The fascinating point to me is that the definition of “rational” as is used in legal context changed radically in less than a generation. That’s light speed for lawyers and judges. All the best.


  4. In your view of rationality, I take it that you believe that anti-miscegenation laws are constitutional. Or that the state could pass a law holding that the primary purpose of marriage is procreation, and thus couples that cannot procreate may not marry.

    I doubt very much that you would agree with those ideas. Perhaps you should consider thinking again what is rational in this context.

  5. For years, I kept a typed excerpt from Holmes’ dissent in Abrams in my wallet, and every so often I would take it out and look at it as a reminder of what the law can be like (even though Holmes did not prevail in that case).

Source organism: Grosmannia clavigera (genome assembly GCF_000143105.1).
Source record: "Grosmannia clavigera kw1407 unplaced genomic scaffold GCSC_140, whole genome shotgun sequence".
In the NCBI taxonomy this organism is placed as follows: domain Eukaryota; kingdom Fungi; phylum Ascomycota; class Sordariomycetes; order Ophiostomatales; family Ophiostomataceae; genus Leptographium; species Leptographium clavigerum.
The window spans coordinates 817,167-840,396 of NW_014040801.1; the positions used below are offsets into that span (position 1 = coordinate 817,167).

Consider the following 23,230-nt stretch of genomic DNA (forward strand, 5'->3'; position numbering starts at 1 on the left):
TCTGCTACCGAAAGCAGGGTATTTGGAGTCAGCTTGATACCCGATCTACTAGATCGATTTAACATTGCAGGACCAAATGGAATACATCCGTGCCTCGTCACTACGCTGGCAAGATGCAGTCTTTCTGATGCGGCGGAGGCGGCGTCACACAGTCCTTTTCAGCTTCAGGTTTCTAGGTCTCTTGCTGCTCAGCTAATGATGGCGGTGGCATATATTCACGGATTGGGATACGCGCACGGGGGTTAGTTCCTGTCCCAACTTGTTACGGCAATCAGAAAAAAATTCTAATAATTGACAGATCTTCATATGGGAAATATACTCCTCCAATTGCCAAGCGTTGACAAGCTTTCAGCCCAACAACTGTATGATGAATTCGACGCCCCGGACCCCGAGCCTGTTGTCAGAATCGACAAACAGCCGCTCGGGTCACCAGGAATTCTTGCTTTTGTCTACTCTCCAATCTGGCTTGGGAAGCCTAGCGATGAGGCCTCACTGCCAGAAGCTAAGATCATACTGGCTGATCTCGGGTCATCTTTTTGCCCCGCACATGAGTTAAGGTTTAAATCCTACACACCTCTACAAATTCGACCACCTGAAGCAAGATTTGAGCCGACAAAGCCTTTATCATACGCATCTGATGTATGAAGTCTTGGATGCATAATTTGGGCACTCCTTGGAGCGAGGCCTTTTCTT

6. At the time of the Constitution there was no divorce to speak of but only what use to be called separate maintenance, though true divorce could be sought from Parliament as in the Queen’s Case. As divorce became more common and the grounds easier the essence of the law of marriage was changed from reproduction to companionship and it is at that point the irrationality occurred The people of NE were not rationale, they were kidding themselves and refusing to face reality.

  7. Judge simply stated is not for retired profs, I will stand on my pompous approach, or perhaps the life of law has been sympathetic sharing of the experience of others.

  8. I should add that once people have a constitutional right to childless marriages under Griswald the unreality becomes more apparent. In NE the old history of divorce a vincula by legislation is remembered by being forbidden in the local or special laws clause.